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1. A cricket bat causes an acceleration of 3400 m s–2 to a cricket ball travelling horizontally at 30 m s–1. After contact with the bat, the ball is travelling at 25 m s–1 in the opposite direction to its original motion.
i Calculate the time that the ball was in contact with the bat.

time = ms (2 marks)
ii Describe how you would determine, experimentally, the speed of the cricket ball as it left the bat.
2. (Original post by lovelyqueen)
A cricket bat causes an acceleration of 3400 m s–2 to a cricket ball travelling horizontally at 30 m s–1. After contact with the bat, the ball is travelling at 25 m s–1 in the opposite direction to its original motion.
i Calculate the time that the ball was in contact with the bat.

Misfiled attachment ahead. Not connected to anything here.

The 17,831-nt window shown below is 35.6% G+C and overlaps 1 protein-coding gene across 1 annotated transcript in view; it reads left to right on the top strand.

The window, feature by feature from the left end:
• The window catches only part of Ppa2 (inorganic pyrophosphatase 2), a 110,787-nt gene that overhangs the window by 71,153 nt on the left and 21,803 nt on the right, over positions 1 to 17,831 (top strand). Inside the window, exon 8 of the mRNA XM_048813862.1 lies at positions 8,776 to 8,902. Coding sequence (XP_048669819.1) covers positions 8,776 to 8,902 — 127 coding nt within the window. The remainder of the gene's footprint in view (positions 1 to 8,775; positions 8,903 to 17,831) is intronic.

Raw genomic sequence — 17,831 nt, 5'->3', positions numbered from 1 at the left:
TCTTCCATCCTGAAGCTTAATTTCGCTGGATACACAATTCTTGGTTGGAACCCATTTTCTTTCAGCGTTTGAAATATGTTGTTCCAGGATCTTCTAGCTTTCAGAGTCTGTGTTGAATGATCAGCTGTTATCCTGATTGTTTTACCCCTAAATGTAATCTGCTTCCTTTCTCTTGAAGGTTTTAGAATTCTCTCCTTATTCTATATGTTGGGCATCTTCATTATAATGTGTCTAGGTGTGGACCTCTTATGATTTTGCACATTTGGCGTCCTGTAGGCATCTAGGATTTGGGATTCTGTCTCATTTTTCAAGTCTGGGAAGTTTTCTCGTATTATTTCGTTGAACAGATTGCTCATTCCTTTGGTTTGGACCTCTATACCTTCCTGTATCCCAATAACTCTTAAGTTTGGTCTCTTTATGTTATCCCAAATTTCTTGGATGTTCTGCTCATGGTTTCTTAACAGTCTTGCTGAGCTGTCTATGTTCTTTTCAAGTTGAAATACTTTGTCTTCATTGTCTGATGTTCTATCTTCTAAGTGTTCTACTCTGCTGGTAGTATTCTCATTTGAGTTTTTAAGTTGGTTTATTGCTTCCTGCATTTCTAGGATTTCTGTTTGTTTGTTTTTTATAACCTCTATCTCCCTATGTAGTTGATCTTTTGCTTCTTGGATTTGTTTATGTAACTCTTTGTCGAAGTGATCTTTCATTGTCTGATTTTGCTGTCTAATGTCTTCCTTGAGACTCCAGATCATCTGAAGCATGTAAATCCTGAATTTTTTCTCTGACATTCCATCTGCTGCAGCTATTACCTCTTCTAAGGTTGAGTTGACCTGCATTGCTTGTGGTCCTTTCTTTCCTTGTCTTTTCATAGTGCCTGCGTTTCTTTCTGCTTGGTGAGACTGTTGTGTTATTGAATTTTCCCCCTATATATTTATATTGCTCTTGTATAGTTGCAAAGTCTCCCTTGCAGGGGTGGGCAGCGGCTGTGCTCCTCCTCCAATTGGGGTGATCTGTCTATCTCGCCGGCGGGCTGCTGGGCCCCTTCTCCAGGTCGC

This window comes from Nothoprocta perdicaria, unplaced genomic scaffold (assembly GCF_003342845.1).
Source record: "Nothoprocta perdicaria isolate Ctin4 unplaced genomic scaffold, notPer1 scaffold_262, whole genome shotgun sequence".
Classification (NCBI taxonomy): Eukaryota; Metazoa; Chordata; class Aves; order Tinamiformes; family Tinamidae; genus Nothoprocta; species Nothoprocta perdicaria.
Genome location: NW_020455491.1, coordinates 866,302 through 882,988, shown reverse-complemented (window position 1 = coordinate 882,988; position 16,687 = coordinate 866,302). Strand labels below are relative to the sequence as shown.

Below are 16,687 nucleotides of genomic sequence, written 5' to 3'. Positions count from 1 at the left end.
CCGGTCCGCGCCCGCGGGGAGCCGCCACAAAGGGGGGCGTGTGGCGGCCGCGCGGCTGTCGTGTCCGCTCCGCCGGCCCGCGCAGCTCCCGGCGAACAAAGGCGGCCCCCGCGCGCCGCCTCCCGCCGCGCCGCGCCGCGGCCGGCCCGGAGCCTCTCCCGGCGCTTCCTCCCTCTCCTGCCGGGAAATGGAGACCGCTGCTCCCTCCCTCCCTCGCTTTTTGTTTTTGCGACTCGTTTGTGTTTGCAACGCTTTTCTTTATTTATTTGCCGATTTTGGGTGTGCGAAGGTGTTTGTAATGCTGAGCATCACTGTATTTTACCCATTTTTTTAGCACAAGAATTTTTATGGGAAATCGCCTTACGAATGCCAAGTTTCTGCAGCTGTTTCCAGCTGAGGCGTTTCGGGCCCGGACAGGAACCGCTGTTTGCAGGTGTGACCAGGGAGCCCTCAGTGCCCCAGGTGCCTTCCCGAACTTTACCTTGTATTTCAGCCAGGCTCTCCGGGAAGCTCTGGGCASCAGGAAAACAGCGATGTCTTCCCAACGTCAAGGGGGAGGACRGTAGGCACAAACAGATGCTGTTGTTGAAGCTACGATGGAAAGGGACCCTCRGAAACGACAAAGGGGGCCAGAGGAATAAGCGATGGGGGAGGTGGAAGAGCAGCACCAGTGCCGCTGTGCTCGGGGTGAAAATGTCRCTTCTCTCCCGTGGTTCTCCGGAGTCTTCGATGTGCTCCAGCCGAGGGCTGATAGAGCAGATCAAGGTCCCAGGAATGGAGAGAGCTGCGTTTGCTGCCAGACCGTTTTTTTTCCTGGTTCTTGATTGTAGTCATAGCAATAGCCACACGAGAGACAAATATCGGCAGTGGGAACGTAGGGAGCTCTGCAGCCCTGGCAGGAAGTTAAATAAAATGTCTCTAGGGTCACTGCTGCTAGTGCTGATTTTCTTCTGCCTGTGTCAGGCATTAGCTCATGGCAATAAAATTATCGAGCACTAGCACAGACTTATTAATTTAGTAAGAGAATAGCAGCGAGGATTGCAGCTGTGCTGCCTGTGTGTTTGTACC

time = ms (2 marks)
ii Describe how you would determine, experimentally, the speed of the cricket ball as it left the bat.
For the first part, you know that a=(change in velocity)/(change in time). Note that you need to take account of the direction of the velocity before and after.

For the second part, it would be better to look at the suvat equations and pick the one whose variables can be put into experiment to find the initial velocity of the ball and, then choose an experiment accordingly. I think for simplicity you could use two suvat equations without having to measure any time taken.

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Updated: November 1, 2015
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